Katie Hurley, LCSW

Worry-Free Kids

New AAP Report Recommends Prescription for Play

Pediatricians encouraged to prescribe play for healthy child development.

Posted Aug 22, 2018

Photo by Sharon McCutcheon from Pexels
Play helps children work through stress
Source: Photo by Sharon McCutcheon from Pexels

Play might seem like something kids (of all ages) do to pass the time and have a little fun, but play has benefits that reach beyond smiles and laughter. Play is actually important work, and children learn, grow, and thrive through the context of play.

I’ve been “prescribing” play for almost twenty years in my work with children, adolescents (yes, even teens need to “play”), and families. Sadly, childhood and adolescence continue to experience an alarming and unhealthy trend: Unstructured play and downtime are consistently replaced with adult-directed activities, packed (and overwhelming) schedules, and increased screen time to cope with the stress that inevitably results from over-scheduling. As a result, kids are stressed, anxious, and even depressed. 

The American Academy of Pediatrics’ new clinical report titled, “The Power of Play: A Pediatric Role in Enhancing Development in Young Children” is a call to action to educate families about the healing and protective powers of play. The report recommends that all pediatricians tell children (and their parents) that playing with parents and other children plays a critical role in healthy development, building essential life and social skills, and reducing stress. 

In my first book, The Happy Kid Handbook: How to Raise Joyful Children in a Stressful World, I detail both the importance of play for healthy child development and ways to increase playtime for kids of all ages. A mistake I see over and over again is that the moment a child expresses an interest in an activity, be it a sport, and instrument, or something else, it becomes the primary focus for the child. 

Unstructured play, the kind where kids call the shots and play on their own terms, boasts many developmental benefits. Check out a few of these reasons to make more time for play on a daily basis:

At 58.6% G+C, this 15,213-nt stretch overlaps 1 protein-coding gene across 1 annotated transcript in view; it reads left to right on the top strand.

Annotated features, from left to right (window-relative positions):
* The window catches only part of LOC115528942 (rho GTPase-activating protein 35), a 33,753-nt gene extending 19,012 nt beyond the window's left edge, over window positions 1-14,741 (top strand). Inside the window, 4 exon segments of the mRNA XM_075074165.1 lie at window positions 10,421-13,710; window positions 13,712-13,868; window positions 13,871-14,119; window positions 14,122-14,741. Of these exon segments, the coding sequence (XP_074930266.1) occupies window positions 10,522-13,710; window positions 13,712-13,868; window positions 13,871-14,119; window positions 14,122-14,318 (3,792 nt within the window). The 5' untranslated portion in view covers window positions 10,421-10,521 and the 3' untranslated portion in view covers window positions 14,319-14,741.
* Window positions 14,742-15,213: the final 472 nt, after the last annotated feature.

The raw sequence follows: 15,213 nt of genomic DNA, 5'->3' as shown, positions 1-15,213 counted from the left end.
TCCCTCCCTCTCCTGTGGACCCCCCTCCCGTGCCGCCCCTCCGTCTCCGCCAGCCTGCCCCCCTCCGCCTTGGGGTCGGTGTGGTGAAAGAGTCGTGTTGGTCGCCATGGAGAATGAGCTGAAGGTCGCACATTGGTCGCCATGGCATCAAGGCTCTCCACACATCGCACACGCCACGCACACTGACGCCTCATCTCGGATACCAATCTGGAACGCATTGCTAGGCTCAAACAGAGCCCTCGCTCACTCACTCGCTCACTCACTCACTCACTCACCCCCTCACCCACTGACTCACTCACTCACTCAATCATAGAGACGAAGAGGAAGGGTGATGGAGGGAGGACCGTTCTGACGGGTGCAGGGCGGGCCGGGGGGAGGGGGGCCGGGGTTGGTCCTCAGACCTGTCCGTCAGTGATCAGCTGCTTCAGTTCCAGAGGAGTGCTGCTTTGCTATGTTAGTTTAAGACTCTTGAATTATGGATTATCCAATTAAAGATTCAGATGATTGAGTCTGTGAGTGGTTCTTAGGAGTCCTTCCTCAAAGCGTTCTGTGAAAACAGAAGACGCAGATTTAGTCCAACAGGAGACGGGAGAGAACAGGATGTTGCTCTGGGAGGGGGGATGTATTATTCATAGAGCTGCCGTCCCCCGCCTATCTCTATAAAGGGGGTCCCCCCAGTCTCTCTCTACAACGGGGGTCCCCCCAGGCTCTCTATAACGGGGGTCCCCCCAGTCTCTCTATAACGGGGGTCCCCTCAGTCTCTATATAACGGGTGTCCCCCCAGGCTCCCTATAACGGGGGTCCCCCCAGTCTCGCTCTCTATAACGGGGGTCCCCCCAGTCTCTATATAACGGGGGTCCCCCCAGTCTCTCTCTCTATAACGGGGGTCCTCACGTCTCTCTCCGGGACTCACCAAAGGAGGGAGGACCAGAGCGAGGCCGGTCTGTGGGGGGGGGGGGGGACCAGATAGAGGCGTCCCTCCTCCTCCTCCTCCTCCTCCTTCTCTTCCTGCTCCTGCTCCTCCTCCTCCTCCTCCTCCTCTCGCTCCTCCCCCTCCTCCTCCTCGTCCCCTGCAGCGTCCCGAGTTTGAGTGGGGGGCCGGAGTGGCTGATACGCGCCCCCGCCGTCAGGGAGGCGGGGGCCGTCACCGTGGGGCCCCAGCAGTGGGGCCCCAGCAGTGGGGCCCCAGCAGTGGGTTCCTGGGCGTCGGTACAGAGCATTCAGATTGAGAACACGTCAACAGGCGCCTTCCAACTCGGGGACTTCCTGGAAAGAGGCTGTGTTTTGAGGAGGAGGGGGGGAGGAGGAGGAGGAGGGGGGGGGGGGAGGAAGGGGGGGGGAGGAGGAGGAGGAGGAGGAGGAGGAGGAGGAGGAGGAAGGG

•    Increased problem-solving skills
•    Increased social skills such as turn taking, listening, and collaboration
•    Empathy development 
•    Self-expression
•    Working through fears, stress, and anxiety
•    Feelings identification
•    Language development 
•    Higher level thinking
•    Symbolic representation
•    Physical strength
•    Bravery 
•    Creative thinking 
•    Assertiveness
•    Coping with negative emotions

In a world where kids are running on stress and turning to devices to tune out the stress around them, the healing powers of play can’t be overstated. Through play, children work through complex emotions, practice resilience and coping, and decompress. In short, they work through their stressors, as opposed to avoiding them or internalizing them. This is the best medicine for kids under stress.


Play builds connections.
Whether kids are engaged in play with their parents, siblings, or other kids, time spent playing is time well spent. Through play, kids build relationships with others, learn to assert themselves with siblings and peers, work through conflict in a healthy way, and strengthen their bonds. 

Kids have a strong inclination to play, and often they want to spend that precious playtime with their parents. While this can feel like a burden to exhausted caregivers, it’s important to remember that play offers a unique window to your child’s soul. When kids invite their parents to play, they let them in and share their inner worlds with them. It’s invitation to connect and to relate on a deeper level.

Play heals emotional wounds.
Kids experience stress. It might seem like childhood is fun and carefree, but stress among children and adolescents is growing. Play helps children work through stress, anxiety, anger, sadness, and other negative emotions and experiences. 

Through play, children learn to label and verbalize their emotions, cope with overwhelming emotions, and process their experiences. A child who was rushed to the hospital following an accident, for example, might use play to review and process the event and focus on recovery from it. 

Play improves overall functioning.
From social interaction skills, to emotional health, to academic skills, unstructured play is the key to helping kids thrive in a modern world. When our kids are lost in play, they establish organic friendships and build important social interaction skills together. They help each other process and work through feelings and develop empathy and compassion. More often than not, they practice academic skills by way of using words, rules, and even numbers through higher-level complex play.

Have you ever watched a group of kids open a pretend restaurant? Together they create menus, think about price points, assign tasks and roles, and find customers. Through pretend play, children create mini constructs of the world around them and prepare for their futures.

Play is the language of children. Slow down and promote play. Your children will be better for it.  

References

Michael Yogman, Andrew Garner, Jeffrey Hutchinson, Kathy Hirsh-Pasek, Roberta Michnick Golinkoff, COMMITTEE ON PSYCHOSOCIAL ASPECTS OF CHILD AND FAMILY HEALTH, COUNCIL ON COMMUNICATIONS AND MEDIA, "The Power of Play: A Pediatric Role in Enhancing Development in Young Children," Pediatrics, From the American Academy of Pediatrics, August (2018).

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